This is an excerpt which will help in identifying the Delaware VDA program invitation:

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Topics: Delaware, Reporting, Voluntary Disclosure Agreements

6/5/18 8:35 AM

Legalization Of Sports Betting Impact On Unclaimed Property

On May 14th, the Supreme Court legalized sports betting, overturning a 1992 federal law which barred most states from permitting sports gambling. As a consequence of the decision, each state will be allowed to introduce and pass legislation for sports betting within its jurisdiction. Almost twenty states, as shown in the map below, have already enacted legislation or introduced bills to legalize sports wagering [1].

Note - Oregon, Delaware and Rhode Island appear to be readying for sports betting through their lotteries [1]. 

Considering the success of online companies who specialize in fantasy sports contests, we anticipate the legalization of sports betting to only spur the industry as a whole, while also generating a new source of revenue for states.

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Topics: Risk, Delaware, Audit, Best Practices, U.P. Law

2/20/18 8:30 AM

Revised Uniform Unclaimed Property Act - Adoption Continues in 2018

In late 2016, the Uniform Law Commission (“ULC”), with the input from state unclaimed property administrators, holders, and holder advocates, completed an update to the Uniform Unclaimed Property Act, entitled the Revised Uniform Unclaimed Property Act (“RUUPA”). Since the release of the RUUPA, four states, Delaware, Illinois, Tennessee, and Utah have adopted some form of the act. The acts adopted by Delaware and Illinois made significant changes to prior legislation and MarketSphere has covered those in previous blogs, Delaware Governor Signs Legislation to Overhaul their Unclaimed Property Laws and Illinois’ New Unclaimed Property Act – Impact on Business to Business Transactions.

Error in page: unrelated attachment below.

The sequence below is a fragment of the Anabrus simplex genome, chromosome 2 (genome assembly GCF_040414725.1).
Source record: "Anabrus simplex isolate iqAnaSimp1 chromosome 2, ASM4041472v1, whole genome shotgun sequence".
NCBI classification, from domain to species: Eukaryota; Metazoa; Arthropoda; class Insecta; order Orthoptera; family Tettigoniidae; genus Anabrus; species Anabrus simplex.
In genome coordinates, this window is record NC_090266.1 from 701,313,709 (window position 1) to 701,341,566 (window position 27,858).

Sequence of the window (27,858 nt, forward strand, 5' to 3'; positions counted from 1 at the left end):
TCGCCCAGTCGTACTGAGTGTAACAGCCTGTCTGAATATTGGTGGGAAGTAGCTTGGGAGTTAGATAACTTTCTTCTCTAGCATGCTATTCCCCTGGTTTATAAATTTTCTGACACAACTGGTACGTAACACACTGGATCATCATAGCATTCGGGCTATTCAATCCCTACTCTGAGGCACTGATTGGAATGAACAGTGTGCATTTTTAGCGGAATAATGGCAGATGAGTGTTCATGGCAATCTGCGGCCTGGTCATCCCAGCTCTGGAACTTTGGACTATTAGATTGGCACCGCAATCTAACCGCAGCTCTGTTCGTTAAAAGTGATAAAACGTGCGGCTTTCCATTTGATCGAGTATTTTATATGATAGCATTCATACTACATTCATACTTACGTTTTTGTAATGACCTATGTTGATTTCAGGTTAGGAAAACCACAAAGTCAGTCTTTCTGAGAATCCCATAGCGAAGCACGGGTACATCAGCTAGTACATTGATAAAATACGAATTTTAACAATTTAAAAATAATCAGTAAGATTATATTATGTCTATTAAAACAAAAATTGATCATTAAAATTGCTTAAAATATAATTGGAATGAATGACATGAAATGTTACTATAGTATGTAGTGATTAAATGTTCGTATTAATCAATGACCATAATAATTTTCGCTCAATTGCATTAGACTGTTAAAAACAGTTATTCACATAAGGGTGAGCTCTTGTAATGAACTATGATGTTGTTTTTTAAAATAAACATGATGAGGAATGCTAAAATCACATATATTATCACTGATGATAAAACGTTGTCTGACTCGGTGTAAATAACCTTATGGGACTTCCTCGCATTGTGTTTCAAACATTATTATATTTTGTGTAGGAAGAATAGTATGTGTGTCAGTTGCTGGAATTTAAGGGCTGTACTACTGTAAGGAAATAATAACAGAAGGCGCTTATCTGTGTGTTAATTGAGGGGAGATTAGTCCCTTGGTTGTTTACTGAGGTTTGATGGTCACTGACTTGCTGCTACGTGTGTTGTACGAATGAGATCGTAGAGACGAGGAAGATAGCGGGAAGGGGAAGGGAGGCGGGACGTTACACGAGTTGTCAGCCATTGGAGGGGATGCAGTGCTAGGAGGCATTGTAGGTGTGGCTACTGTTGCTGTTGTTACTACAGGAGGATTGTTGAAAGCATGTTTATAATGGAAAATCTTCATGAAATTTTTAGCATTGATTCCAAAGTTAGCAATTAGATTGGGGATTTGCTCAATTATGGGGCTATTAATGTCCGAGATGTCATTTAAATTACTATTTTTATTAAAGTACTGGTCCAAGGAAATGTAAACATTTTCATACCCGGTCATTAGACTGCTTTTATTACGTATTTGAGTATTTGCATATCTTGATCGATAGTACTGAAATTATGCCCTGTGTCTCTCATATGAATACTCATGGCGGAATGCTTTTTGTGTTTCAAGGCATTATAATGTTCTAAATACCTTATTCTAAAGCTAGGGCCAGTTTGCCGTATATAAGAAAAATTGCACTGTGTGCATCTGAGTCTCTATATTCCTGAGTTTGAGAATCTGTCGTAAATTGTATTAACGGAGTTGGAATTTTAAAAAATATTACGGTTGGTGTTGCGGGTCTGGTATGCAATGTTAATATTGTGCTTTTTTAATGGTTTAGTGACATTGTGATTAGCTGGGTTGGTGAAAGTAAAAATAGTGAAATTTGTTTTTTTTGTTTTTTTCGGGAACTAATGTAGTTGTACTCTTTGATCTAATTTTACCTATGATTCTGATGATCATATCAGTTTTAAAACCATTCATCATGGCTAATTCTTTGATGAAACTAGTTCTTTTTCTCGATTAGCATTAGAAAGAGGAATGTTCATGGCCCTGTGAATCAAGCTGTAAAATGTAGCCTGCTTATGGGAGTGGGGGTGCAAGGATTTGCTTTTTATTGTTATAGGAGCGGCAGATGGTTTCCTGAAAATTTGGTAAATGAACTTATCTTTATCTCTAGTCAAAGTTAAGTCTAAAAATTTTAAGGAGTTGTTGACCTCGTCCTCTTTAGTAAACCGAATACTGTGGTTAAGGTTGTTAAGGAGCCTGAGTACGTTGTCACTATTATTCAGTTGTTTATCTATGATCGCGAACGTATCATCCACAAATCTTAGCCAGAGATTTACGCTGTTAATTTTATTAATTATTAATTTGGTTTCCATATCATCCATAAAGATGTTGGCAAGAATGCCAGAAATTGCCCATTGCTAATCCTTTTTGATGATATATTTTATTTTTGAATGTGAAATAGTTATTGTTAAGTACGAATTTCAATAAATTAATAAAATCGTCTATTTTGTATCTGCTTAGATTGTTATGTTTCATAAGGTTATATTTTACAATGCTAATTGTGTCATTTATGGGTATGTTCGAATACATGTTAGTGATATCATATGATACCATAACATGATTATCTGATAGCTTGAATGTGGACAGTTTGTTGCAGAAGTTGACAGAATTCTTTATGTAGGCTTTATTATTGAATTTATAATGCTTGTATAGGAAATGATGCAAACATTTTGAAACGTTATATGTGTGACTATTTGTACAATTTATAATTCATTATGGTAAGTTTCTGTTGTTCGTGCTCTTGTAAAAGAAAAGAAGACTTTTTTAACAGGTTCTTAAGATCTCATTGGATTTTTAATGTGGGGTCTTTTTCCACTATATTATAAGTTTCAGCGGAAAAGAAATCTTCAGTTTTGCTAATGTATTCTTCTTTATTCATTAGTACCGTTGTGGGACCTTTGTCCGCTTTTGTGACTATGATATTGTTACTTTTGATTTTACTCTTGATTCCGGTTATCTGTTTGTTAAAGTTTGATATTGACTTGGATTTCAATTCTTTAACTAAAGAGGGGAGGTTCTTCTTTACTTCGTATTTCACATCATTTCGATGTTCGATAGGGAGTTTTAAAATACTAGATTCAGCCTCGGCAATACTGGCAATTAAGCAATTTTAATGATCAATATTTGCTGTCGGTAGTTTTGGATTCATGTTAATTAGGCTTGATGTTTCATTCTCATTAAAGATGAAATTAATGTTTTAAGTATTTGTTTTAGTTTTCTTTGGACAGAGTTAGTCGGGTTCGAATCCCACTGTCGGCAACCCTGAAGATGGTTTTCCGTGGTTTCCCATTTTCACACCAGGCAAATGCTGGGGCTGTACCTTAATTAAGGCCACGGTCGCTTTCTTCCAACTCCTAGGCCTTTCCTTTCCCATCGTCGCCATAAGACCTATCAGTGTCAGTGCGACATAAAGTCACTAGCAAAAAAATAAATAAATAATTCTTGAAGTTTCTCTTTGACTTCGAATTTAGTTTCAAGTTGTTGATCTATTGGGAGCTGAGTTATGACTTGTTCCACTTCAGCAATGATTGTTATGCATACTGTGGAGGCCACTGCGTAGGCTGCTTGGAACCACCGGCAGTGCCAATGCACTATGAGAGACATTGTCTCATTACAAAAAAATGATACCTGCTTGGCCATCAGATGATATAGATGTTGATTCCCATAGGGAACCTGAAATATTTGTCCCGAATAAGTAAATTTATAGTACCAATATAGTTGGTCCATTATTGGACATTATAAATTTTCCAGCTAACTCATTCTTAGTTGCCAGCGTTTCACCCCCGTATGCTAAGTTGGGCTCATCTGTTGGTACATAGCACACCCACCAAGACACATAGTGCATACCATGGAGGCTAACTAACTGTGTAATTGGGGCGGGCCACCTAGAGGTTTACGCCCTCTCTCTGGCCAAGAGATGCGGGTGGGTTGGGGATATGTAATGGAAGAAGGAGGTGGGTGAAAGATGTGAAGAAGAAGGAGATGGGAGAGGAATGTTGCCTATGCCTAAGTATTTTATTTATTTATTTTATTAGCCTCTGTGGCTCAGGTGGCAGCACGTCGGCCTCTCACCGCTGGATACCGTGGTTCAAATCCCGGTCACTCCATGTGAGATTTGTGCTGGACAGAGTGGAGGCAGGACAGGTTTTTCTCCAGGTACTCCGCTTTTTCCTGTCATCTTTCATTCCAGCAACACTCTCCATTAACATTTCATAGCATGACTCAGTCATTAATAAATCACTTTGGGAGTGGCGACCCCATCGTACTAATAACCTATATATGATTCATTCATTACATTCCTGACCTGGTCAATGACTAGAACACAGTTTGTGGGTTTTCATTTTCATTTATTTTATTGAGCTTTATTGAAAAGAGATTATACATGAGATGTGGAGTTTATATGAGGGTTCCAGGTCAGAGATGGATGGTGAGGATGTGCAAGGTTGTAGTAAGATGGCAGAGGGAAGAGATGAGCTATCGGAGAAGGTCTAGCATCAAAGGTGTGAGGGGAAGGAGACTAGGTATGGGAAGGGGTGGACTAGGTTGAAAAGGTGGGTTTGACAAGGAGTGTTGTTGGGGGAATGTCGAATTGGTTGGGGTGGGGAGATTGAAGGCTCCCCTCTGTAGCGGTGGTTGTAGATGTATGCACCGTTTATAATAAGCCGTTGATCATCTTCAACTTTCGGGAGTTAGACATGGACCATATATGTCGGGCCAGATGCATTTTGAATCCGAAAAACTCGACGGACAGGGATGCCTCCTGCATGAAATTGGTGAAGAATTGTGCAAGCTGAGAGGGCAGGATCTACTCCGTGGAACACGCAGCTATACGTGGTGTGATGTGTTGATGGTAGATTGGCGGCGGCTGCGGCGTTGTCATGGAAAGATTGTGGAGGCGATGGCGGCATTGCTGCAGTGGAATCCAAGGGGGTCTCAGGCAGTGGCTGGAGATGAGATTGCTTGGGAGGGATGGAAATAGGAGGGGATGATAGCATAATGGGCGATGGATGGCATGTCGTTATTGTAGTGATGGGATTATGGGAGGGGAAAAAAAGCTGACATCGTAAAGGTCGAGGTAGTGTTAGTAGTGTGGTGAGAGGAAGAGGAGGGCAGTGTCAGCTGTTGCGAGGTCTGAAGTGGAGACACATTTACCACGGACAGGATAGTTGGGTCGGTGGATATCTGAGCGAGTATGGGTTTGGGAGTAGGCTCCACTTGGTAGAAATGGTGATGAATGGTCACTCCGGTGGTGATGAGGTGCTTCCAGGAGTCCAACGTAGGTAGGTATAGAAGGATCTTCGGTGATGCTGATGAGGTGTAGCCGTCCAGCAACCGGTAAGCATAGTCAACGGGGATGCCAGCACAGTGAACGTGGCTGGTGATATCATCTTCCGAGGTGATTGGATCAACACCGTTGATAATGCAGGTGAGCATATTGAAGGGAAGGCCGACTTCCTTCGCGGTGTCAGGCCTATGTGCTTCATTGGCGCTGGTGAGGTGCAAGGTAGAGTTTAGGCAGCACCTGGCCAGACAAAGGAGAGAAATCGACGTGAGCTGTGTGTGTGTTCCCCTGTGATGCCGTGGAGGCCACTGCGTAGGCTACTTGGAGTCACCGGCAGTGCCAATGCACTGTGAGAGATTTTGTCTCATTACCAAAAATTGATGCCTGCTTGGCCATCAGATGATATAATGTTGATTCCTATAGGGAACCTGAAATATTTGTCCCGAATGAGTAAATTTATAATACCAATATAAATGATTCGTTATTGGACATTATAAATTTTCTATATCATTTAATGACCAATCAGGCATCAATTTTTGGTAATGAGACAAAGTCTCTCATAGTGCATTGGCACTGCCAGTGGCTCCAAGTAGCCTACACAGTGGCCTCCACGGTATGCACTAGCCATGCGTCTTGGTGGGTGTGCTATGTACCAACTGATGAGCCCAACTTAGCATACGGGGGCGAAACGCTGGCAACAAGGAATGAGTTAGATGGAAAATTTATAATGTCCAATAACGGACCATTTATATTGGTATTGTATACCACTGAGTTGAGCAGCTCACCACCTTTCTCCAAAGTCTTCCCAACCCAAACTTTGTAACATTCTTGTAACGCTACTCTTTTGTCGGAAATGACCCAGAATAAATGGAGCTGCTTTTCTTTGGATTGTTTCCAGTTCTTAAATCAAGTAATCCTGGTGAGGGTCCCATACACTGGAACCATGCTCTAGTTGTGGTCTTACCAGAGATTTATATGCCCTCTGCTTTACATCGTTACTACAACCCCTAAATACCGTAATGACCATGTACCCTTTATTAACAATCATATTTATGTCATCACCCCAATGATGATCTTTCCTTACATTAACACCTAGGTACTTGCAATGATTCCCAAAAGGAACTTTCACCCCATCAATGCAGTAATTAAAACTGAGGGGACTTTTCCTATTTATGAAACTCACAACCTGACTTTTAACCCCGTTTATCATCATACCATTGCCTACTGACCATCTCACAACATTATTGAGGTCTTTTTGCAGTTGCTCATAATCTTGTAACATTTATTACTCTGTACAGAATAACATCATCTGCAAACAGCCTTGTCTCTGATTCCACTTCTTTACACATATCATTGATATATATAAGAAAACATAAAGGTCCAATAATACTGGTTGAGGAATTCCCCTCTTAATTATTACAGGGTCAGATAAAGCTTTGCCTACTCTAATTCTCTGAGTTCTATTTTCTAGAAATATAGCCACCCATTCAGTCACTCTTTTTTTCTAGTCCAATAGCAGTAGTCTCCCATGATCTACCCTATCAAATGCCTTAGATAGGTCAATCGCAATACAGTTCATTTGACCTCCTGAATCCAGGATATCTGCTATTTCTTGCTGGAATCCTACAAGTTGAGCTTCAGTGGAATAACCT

In 2017, Nebraska, Maine, Minnesota and Vermont have proposed bills to adopt RUUPA. And, kicking off  2018, the District of Columbia and state of Washington have proposed legislation to adopt the 2016 RUUPA. 

The recently proposed bills for both the District of Columbia and Washington include changes to definitions, including additions of property types, changes to what constitutes contact with an owner, and various other updates consistent with the 2016 RUUPA. 

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Topics: ULC, Reporting, U.P. Law

9/27/17 8:33 AM

Unclaimed Property Record Retention: What, Why & How

Record retention refers to how long important information must remain accessible for future use or reference. Most financial and accounting processes have standards that need to be met because agencies such as the Internal Revenue Service, the Federal Deposit and Insurance Corporation, and the Public Company Accounting Oversight Board all have requirements. You may be familiar with the obligations for these well-known agencies. Do you know what is required for escheat compliance? 

Companies generally maintain a schedule or policy for their escheat records that help define what will need to be kept and for how long. This is a worthwhile practice to meet requirements and have supporting documents available if requested or needed in the event of an audit. 

Creating and maintaining a schedule for unclaimed property record retention isn’t always easy. Unclaimed property retention requirements vary by state and jurisdiction and cause holders confusion about what and how long they need to archive records. Some holders might decide not to retain unclaimed property records and take their chances during an unclaimed property audit. We don’t want you to fall into this danger zone and have some practical advice that can simplify your escheat record retention policy. 

A Few Facts:
  • Most States’ unclaimed property laws require record retention periods longer than standard tax statutes
  • The 1981, 1995 & 2016 Uniform Acts require a record retention period of 10 years plus the dormancy period of the type of property
  • Statutes are often silent on which records to keep